Tarek Fatah
      -----------------
      February 4, 2006

      In the name of God, stop the madness

      By REX MURPHY
      The Globe and Mail
      http://www.theglobeandmail.com/servlet/ArticleNews/TPStory/LAC/20060204/CORE
      X04/TPColumnists/

      The case of Salman Rushdie is fresh again. Everyone will recall that when
      Mr. Rushdie published The Satanic Verses, which contained what has been
      described as an irreverent depiction of the Prophet Mohammed, he became the
      object of a death sentence.

      No less a figure than the spiritual leader of Iran, Ayatollah Ruhollah
      Khomaini, issued a fatwa requiring Mr. Rushdie's execution, and the
      execution of all who had been involved in publishing the book, and called
      upon all "zealous Muslims" to pursue this grim end. This was not just a
      piece of token bluster on the ayatollah's part. It might be useful to recall
      the language of the edict: "In the name of God Almighty. There is only one
      God, to whom we shall all return. I would like to inform all intrepid
      Muslims in the world that the author of the book entitled The Satanic
      Verses, which has been compiled, printed, and published in opposition to
      Islam, the Prophet, and the Koran, as well as those publishers who were
      aware of its contents, have been sentenced to death. I call on all zealous
      Muslims to execute them quickly, wherever they find them, so that no one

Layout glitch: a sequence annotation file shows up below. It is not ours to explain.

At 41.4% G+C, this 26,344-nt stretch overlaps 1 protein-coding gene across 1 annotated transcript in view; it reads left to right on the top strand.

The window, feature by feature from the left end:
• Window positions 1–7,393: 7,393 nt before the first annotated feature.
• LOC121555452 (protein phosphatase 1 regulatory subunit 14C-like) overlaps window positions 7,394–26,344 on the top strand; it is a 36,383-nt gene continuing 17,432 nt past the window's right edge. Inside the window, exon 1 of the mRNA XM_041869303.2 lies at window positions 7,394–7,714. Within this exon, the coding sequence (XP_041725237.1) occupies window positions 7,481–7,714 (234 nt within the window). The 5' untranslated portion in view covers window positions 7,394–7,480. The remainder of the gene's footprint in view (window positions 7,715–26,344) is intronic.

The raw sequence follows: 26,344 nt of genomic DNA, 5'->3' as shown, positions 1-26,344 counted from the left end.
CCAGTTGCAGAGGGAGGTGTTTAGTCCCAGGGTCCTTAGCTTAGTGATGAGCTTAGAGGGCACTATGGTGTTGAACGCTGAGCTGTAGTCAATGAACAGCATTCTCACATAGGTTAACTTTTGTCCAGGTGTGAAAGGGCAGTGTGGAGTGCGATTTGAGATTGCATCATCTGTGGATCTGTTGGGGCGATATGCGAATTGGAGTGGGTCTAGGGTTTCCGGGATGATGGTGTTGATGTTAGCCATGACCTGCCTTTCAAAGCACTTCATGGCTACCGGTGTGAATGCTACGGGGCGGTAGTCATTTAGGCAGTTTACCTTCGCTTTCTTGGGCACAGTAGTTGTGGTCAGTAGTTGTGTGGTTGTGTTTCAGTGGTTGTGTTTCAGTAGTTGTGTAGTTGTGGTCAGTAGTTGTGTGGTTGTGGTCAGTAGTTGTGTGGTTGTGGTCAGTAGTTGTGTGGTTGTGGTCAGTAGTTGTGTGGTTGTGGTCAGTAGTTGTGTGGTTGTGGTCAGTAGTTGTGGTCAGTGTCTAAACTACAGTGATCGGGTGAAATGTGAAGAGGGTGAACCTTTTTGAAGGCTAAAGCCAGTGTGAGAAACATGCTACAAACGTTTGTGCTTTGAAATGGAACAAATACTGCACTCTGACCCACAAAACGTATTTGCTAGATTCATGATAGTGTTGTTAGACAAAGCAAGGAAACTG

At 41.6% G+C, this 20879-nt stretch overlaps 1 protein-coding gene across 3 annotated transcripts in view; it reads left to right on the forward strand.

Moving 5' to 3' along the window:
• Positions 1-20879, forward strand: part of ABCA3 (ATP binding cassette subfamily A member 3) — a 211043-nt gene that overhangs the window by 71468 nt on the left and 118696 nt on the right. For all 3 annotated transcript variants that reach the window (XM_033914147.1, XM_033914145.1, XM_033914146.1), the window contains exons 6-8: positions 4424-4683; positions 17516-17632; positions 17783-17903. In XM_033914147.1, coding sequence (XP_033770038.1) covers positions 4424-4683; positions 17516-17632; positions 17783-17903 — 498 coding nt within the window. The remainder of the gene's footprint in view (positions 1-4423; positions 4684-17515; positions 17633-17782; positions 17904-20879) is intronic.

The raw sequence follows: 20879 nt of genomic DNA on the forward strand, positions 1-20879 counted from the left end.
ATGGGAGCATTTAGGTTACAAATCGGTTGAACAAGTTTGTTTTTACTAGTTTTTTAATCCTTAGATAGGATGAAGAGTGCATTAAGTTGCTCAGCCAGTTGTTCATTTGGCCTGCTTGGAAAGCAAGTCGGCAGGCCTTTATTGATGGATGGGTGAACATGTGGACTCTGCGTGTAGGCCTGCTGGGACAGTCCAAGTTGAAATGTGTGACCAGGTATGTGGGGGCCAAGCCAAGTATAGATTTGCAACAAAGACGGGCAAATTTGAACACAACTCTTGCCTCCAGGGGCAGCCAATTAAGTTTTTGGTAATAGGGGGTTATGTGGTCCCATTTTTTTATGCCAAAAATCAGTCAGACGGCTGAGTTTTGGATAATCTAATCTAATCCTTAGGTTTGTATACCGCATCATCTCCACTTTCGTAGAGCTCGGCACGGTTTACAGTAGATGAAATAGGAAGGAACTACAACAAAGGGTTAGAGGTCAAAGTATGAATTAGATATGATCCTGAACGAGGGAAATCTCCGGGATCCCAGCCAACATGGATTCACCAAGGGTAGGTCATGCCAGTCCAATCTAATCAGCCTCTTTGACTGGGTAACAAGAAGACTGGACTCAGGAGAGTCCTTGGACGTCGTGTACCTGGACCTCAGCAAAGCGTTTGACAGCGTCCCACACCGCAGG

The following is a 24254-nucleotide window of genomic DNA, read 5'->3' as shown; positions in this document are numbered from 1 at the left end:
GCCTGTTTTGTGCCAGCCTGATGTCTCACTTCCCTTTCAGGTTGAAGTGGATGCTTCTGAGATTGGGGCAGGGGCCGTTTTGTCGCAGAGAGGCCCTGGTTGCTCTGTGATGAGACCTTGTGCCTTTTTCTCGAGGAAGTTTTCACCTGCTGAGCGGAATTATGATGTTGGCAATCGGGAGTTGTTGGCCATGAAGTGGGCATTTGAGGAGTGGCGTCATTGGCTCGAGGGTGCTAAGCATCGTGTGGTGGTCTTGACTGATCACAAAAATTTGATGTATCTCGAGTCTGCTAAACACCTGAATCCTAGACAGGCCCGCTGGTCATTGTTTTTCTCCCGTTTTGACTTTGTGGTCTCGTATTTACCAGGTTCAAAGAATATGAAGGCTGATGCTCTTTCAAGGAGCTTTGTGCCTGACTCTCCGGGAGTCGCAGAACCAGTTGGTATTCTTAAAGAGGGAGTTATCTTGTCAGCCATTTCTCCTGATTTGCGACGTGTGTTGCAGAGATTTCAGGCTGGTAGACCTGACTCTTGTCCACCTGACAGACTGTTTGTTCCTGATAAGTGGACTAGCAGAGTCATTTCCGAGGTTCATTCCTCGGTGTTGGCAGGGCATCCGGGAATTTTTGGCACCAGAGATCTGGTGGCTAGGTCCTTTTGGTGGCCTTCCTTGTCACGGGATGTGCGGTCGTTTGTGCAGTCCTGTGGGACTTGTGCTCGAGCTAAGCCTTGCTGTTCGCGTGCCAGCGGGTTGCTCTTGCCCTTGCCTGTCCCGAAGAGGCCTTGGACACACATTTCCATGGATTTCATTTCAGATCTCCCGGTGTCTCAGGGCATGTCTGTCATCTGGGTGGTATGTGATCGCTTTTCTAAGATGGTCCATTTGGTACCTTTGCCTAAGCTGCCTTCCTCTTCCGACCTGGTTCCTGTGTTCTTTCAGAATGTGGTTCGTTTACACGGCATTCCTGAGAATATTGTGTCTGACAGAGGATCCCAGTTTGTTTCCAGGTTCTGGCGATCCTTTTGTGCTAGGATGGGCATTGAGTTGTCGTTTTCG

will dare insult the Islamic sanctities. Whoever is killed on this path will
      be regarded as a martyr, God willing. In addition, anyone who has access to
      the author of the book, but does not possess the power to execute him,
      should refer him to the people so that he may be punished for his actions."

      It may also be useful to remember that, although Mr. Rushdie went into
      hiding and was under armed guard for years and has (so far) survived, that
      he was not the only victim. There were riotous protests in India, Pakistan
      and Egypt that caused several deaths, and Mr. Rushdie's Norwegian publisher,
      William Nygaard, was the victim of an assassination attempt he only barely
      survived.

      Nothing in the modern culture of the West can begin to comprehend the notion
      that a person can and should be sentenced to death for what that person
      writes, and certainly nothing that treats the publication of a novel,
      however poorly written, as, in itself, a capital crime.

      Everything written, if it has anything in it, will offend someone, and if
      the mere taking of offence was to amount to a licence to kill the offender,
      well the world would be sadly underpopulated of novelists, columnists,
      bloggers and the writers of editorials.

      Now the publication of 12 cartoons in a Danish newspaper four months ago,